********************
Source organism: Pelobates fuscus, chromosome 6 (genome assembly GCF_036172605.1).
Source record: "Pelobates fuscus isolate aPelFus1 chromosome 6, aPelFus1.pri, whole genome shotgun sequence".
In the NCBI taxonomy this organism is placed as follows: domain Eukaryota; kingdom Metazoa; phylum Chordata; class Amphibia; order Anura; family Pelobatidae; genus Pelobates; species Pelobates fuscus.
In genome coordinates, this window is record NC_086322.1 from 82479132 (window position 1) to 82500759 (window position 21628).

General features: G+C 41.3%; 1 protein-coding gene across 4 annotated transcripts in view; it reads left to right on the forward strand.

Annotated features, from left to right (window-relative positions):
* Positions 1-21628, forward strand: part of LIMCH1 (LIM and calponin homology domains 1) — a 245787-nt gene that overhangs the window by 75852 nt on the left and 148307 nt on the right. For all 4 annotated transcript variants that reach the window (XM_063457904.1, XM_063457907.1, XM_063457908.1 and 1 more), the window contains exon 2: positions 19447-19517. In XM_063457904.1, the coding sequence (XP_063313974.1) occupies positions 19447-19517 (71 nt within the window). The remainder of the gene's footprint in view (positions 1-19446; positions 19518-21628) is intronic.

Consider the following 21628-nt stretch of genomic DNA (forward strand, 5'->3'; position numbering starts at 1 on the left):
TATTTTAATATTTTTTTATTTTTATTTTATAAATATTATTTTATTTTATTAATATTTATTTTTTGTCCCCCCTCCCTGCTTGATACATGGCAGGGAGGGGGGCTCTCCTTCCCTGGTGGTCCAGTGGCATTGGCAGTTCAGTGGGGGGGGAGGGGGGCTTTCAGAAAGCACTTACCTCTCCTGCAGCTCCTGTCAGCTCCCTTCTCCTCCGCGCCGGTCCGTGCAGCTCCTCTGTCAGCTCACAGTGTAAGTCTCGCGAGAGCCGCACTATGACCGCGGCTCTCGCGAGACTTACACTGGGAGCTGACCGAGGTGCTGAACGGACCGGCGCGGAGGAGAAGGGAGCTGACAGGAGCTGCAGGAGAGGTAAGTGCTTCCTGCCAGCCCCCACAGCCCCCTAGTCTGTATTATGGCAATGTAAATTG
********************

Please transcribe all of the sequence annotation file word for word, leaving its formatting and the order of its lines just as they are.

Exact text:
Source organism: Pelobates fuscus, chromosome 6 (genome assembly GCF_036172605.1).
Source record: "Pelobates fuscus isolate aPelFus1 chromosome 6, aPelFus1.pri, whole genome shotgun sequence".
In the NCBI taxonomy this organism is placed as follows: domain Eukaryota; kingdom Metazoa; phylum Chordata; class Amphibia; order Anura; family Pelobatidae; genus Pelobates; species Pelobates fuscus.
In genome coordinates, this window is record NC_086322.1 from 82479132 (window position 1) to 82500759 (window position 21628).

General features: G+C 41.3%; 1 protein-coding gene across 4 annotated transcripts in view; it reads left to right on the forward strand.

Annotated features, from left to right (window-relative positions):
* Positions 1-21628, forward strand: part of LIMCH1 (LIM and calponin homology domains 1) — a 245787-nt gene that overhangs the window by 75852 nt on the left and 148307 nt on the right. For all 4 annotated transcript variants that reach the window (XM_063457904.1, XM_063457907.1, XM_063457908.1 and 1 more), the window contains exon 2: positions 19447-19517. In XM_063457904.1, the coding sequence (XP_063313974.1) occupies positions 19447-19517 (71 nt within the window). The remainder of the gene's footprint in view (positions 1-19446; positions 19518-21628) is intronic.

Consider the following 21628-nt stretch of genomic DNA (forward strand, 5'->3'; position numbering starts at 1 on the left):
TATTTTAATATTTTTTTATTTTTATTTTATAAATATTATTTTATTTTATTAATATTTATTTTTTGTCCCCCCTCCCTGCTTGATACATGGCAGGGAGGGGGGCTCTCCTTCCCTGGTGGTCCAGTGGCATTGGCAGTTCAGTGGGGGGGGAGGGGGGCTTTCAGAAAGCACTTACCTCTCCTGCAGCTCCTGTCAGCTCCCTTCTCCTCCGCGCCGGTCCGTGCAGCTCCTCTGTCAGCTCACAGTGTAAGTCTCGCGAGAGCCGCACTATGACCGCGGCTCTCGCGAGACTTACACTGGGAGCTGACCGAGGTGCTGAACGGACCGGCGCGGAGGAGAAGGGAGCTGACAGGAGCTGCAGGAGAGGTAAGTGCTTCCTGCCAGCCCCCACAGCCCCCTAGTCTGTATTATGGCAATGTAAATTG